Tuesday, March 23, 2010
The punishment of Gilbert Arenas
By Henry Abbott
Wizards guard Gilbert Arenas is scheduled to be sentenced on Friday for bringing guns into Washington D.C. as part of a dispute with teammate Javaris Crittenton.
Prosecutors are now calling for Arenas to serve three months in jail, three years' probation and 300 hours of community service.
The judge is scheduled to make a decision on Friday. It will be a tricky one.
Prosecutors outline their views in a new memo. They call for Arenas to be treated like anyone else in the D.C. legal system. Who could disagree? Misbehaving with guns is serious business, and should be treated seriously. For that reason, prosecutors are asking for three months in jail. The prosecutor points out that if any regular person brought four guns into the city for the purposes of confrontation, they would almost certainly be locked up. The right and true point is: Why should celebrities be any different?
It turns my stomach to see that those fortunate enough to afford the best attorneys so often seem to get more lenient treatment than the rest of us. Of course that's not how it should be.
The obvious answer is that celebrities should not get special treatment.
But they do get it -- both in a good way and in a bad way, and judges must factor that complex reality of the situation into their decision making.
The $8 million dollar question is: What will deter Gilbert Arenas from doing this kind of thing again? Jail time sends a powerful message. But for an aging NBA player, is anything more powerful than being kept off the court? Athletes live as long as the rest of us, but earn their reputations, their fun, and their millions in the precious few years they are in their athletic primes. At age 28, and having already lost significant time to injury, Arenas has watched a lot of his precious peak slip away. He is now likely venturing into the long downward slope of his career.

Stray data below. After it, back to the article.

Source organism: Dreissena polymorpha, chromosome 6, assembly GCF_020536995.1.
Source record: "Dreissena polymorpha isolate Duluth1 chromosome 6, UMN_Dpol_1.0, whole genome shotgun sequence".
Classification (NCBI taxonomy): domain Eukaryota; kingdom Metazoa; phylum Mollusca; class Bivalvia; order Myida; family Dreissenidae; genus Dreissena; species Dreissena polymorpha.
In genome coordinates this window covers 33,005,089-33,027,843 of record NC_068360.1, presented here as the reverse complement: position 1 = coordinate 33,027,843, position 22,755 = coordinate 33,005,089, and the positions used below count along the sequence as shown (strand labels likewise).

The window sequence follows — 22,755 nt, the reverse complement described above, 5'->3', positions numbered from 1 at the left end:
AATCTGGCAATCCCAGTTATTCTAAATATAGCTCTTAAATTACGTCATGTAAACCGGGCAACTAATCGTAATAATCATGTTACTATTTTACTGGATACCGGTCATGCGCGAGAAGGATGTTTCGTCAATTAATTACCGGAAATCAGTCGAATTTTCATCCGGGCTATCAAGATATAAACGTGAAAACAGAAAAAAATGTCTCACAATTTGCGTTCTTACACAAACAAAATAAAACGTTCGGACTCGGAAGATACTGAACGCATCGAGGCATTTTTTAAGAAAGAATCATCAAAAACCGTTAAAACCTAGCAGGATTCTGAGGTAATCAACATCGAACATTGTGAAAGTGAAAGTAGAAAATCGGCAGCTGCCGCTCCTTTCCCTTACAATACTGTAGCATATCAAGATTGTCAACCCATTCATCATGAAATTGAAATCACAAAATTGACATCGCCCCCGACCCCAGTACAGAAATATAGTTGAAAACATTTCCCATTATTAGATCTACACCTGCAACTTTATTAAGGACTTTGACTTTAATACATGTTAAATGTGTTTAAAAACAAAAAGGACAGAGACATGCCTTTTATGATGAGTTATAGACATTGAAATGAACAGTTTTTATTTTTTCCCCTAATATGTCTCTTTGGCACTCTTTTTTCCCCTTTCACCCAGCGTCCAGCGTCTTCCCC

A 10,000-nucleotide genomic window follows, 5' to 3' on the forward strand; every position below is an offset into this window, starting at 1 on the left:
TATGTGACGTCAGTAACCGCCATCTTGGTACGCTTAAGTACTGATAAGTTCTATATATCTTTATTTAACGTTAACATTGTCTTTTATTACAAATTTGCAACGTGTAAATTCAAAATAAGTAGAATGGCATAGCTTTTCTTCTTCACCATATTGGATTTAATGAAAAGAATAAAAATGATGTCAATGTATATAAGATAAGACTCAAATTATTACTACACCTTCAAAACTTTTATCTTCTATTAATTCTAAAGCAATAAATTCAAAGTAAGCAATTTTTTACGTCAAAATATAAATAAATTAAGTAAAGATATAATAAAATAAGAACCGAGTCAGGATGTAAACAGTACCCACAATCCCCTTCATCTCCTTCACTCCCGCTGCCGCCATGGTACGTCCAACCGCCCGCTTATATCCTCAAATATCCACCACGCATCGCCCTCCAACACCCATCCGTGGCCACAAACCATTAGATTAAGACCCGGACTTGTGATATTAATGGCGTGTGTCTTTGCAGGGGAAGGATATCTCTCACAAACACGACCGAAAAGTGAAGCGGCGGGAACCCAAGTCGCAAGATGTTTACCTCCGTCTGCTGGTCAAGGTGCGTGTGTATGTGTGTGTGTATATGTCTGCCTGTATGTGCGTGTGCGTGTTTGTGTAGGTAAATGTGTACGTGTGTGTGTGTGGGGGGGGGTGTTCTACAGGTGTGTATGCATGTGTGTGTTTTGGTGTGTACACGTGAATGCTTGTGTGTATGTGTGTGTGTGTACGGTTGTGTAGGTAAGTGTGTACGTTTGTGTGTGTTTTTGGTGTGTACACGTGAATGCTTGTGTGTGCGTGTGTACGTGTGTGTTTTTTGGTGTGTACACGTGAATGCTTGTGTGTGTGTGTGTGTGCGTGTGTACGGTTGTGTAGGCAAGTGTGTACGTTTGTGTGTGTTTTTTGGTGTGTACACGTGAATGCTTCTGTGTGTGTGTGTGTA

Holding him off the court for most of this season, when he was at last healthy ... that was wholly understandable. But it was also a massive punishment. Not to mention, his suspension will cost him about $8 million in lost NBA income, plus whatever endorsements and the like he has lost.
So, ask yourself this: Is Arenas going to horse around with guns again? I don't know. But I would assume not, knowing that if he were ever caught doing that again he'd be:
- Banned from the NBA for the rest of his career, or close.
- Kept from the $80 million or so the Wizards still owe him.
I don't know if those two deterrents are more powerful than jail time. But I'm pretty certain that if deterrents work on Arenas, those two are powerful enough to do the trick.
Which gets to the question of: What is the point of Arenas' sentence (or, for that matter, the entire criminal justice system)? Is it to keep Arenas from doing something like this again? In that case, they could let him off with probation, community service and more of the same kinds of public shaming he has already been enduring.
But is the point to just flat-out punish him, so that he feels the sting of the legal system, if nothing else to serve as an example to others? That's trickier. Ordinarily, that kind of approach would be described as a solution that serves the victims. Thankfully, other than Wizards employees who were briefly endangered by the presence of guns that went unfired, it's hard to identify victims.
So, not being a legal scholar, I'm open to the idea that Arenas may need to be jailed. But if the judge decides to do so, I think it's worth understanding that any serious punishment would be serving a point beyond deterring a repeat offense -- because David Stern already has those deterrents well in place.